Colorado’s workers’ comp rules complicate accountability, “Exclusive remedy” provision gives companies immunity from lawsuits by John Ingold, September 26, 2016, The Denver Post
On the first day of Von Phathong’s trial against drilling company Tesco, his attorney left little doubt about who she believed was to blame for her client’s injuries.
“Tesco was just waiting for someone to get hurt,” the attorney told jurors. “They were totally and willfully irresponsible and reckless.”
By the end of the trial in 2012 in Denver federal court, jurors agreed and awarded a more than $3.7 million verdict to Phathong and his wife, including more than $1.3 million in punitive damages against Tesco, his former employer.
For 98 weeks, the verdict stood, and Phathong, whose back injuries from an accident on a Garfield County rig left him unable to work, believed he would have enough money to care for him and his family for the rest of his life.
Then, on the 99th week, the 10th U.S. Circuit Court of Appeals threw out the decision.
It didn’t matter whether the company was at fault for Phathong’s accident, the appeals court ruled. He never should have been allowed to sue them in the first place.
The case highlighted a little-known truth for workers injured on the job: By law they cannot sue their employers if they receive workers’ compensation for their injuries.
Some version of this arrangement has existed for decades in the workers’ comp laws of every state in the nation, and it applies to all industries, not just oil and gas.
Known as the “exclusive remedy” provision, it is meant to be a win-win for employers and employees: Injured workers receive quick benefits, even if they are at fault for their injuries; companies are protected from costly lawsuits, so long as they participate in the workers’ comp system.
“It takes out the concept of employee fault,” said Mimi Metzger, a Denver attorney who specializes in workers’ comp law. “That is what employees take for granted.”
But the provision also is a significant shield for companies.
In Colorado, there is no such thing as punitive damages against companies with lax safety programs that injure or kill their employees. Workers are limited to recovering only what workers’ comp says is needed to treat their injuries — typically paid out by a company’s insurance carrier.
In scouring federal and state court records, The Denver Post found six lawsuits filed in Colorado by injured oil and gas workers since 2000 that were thrown out because a judge ruled the company was immune from suit. Another lawsuit, filed by the widow of a worker killed in a gas patch explosion, was tossed for the same reason.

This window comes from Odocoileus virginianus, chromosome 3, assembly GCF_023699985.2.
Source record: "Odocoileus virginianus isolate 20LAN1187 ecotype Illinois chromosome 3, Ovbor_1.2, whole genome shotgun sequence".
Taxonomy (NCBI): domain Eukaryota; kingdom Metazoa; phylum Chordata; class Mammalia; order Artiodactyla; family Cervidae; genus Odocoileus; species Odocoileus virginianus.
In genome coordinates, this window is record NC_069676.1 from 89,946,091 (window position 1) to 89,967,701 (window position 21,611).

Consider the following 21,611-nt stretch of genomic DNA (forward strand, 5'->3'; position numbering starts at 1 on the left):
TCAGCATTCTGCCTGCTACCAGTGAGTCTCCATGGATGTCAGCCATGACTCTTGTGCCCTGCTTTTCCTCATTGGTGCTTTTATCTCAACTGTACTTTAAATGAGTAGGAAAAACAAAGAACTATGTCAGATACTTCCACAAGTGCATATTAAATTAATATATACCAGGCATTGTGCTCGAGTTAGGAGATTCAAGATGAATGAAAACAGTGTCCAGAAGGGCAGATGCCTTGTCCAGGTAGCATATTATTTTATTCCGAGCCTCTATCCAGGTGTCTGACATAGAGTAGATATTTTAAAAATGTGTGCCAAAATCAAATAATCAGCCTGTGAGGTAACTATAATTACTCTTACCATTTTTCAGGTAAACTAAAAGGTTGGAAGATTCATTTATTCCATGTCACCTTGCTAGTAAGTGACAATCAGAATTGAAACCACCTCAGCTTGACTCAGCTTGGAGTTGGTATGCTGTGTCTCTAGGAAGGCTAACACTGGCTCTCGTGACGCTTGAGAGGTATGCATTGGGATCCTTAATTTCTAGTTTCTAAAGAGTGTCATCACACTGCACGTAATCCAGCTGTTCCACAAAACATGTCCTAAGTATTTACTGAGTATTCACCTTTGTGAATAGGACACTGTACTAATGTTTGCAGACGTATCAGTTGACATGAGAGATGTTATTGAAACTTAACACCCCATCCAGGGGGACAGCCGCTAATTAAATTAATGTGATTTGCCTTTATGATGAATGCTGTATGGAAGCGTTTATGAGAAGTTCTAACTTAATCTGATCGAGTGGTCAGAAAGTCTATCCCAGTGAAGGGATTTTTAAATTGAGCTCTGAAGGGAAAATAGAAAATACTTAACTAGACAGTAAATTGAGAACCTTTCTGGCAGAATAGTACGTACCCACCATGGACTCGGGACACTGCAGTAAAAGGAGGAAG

But no case illustrates the complexities — and the consequences — of the law better than Phathong’s.
In December 2005, Phathong, a floor hand, suffered broken bones in his back when a nighttime drilling operation went awry. His crew was trying to hook a pipe of one size up to another of a different size, but the rig’s supervisor, awakened from a sound sleep at 2 a.m. to give guidance, didn’t ensure the connector he told the crew to use had the correct threads. When the rig’s motor torqued to screw the pipes together, the connection failed, pinning Phathong against a derrick leg.
“I thought I was dead,” he testified at the federal trial.
At first, Phathong sued energy giant Encana, which owned the drilling site near Rifle. But that suit was thrown out because, under the workers’ comp law’s exclusive remedy provision, companies that employ subcontractors such as Phathong also are considered employers immune from suit.
Phathong was ordered to pay Encana more than $12,000 in legal fees.
The provision also would have barred a suit against Tesco except for a potential opening created by an unusual legal maneuver.
On the last night Phathong went into work, he was employed by Tesco. But, the next morning, as Phathong lay in a hospital bed, Tesco sold most of its drilling rigs — and all the employees working on them — to a company called Turnkey E&P Corp. The two companies then backdated the sale to midnight, meaning that Phathong may have technically been a Turnkey employee at the time of the accident.
Workers’ comp law does not forbid an employee of one subcontractor suing another subcontractor for injuries. So Phathong filed suit against Tesco, and a judge ruled it could go to trial.
At trial, Phathong’s attorneys pilloried Tesco. A former Tesco employee testified that the company had the worst safety policies of any he had worked in 15 years in the oil and gas industry. An expert witness hired by Phathong’s lawyers — a former drilling engineer and supervisor named John C. Magill — said Tesco provided workers with inadequate training and had a “hurry up” culture that prioritized speed over safety through “fear and intimidation.” Company reports about the accident were inaccurate and safety changes were few, Magill said.
(Phathong, who lives in Louisiana, could not be reached for comment, and his attorneys did not return multiple calls for comment.)
Tesco’s attorney responded by blaming Encana, questioning the severity of Phathong’s injuries and suggesting Phathong had willingly taken on the risks of the job.
“He knew what he was doing,” the attorney told jurors.
The $3.7 million verdict was one of the largest an oil and gas worker in Colorado has ever won against a company for an injury.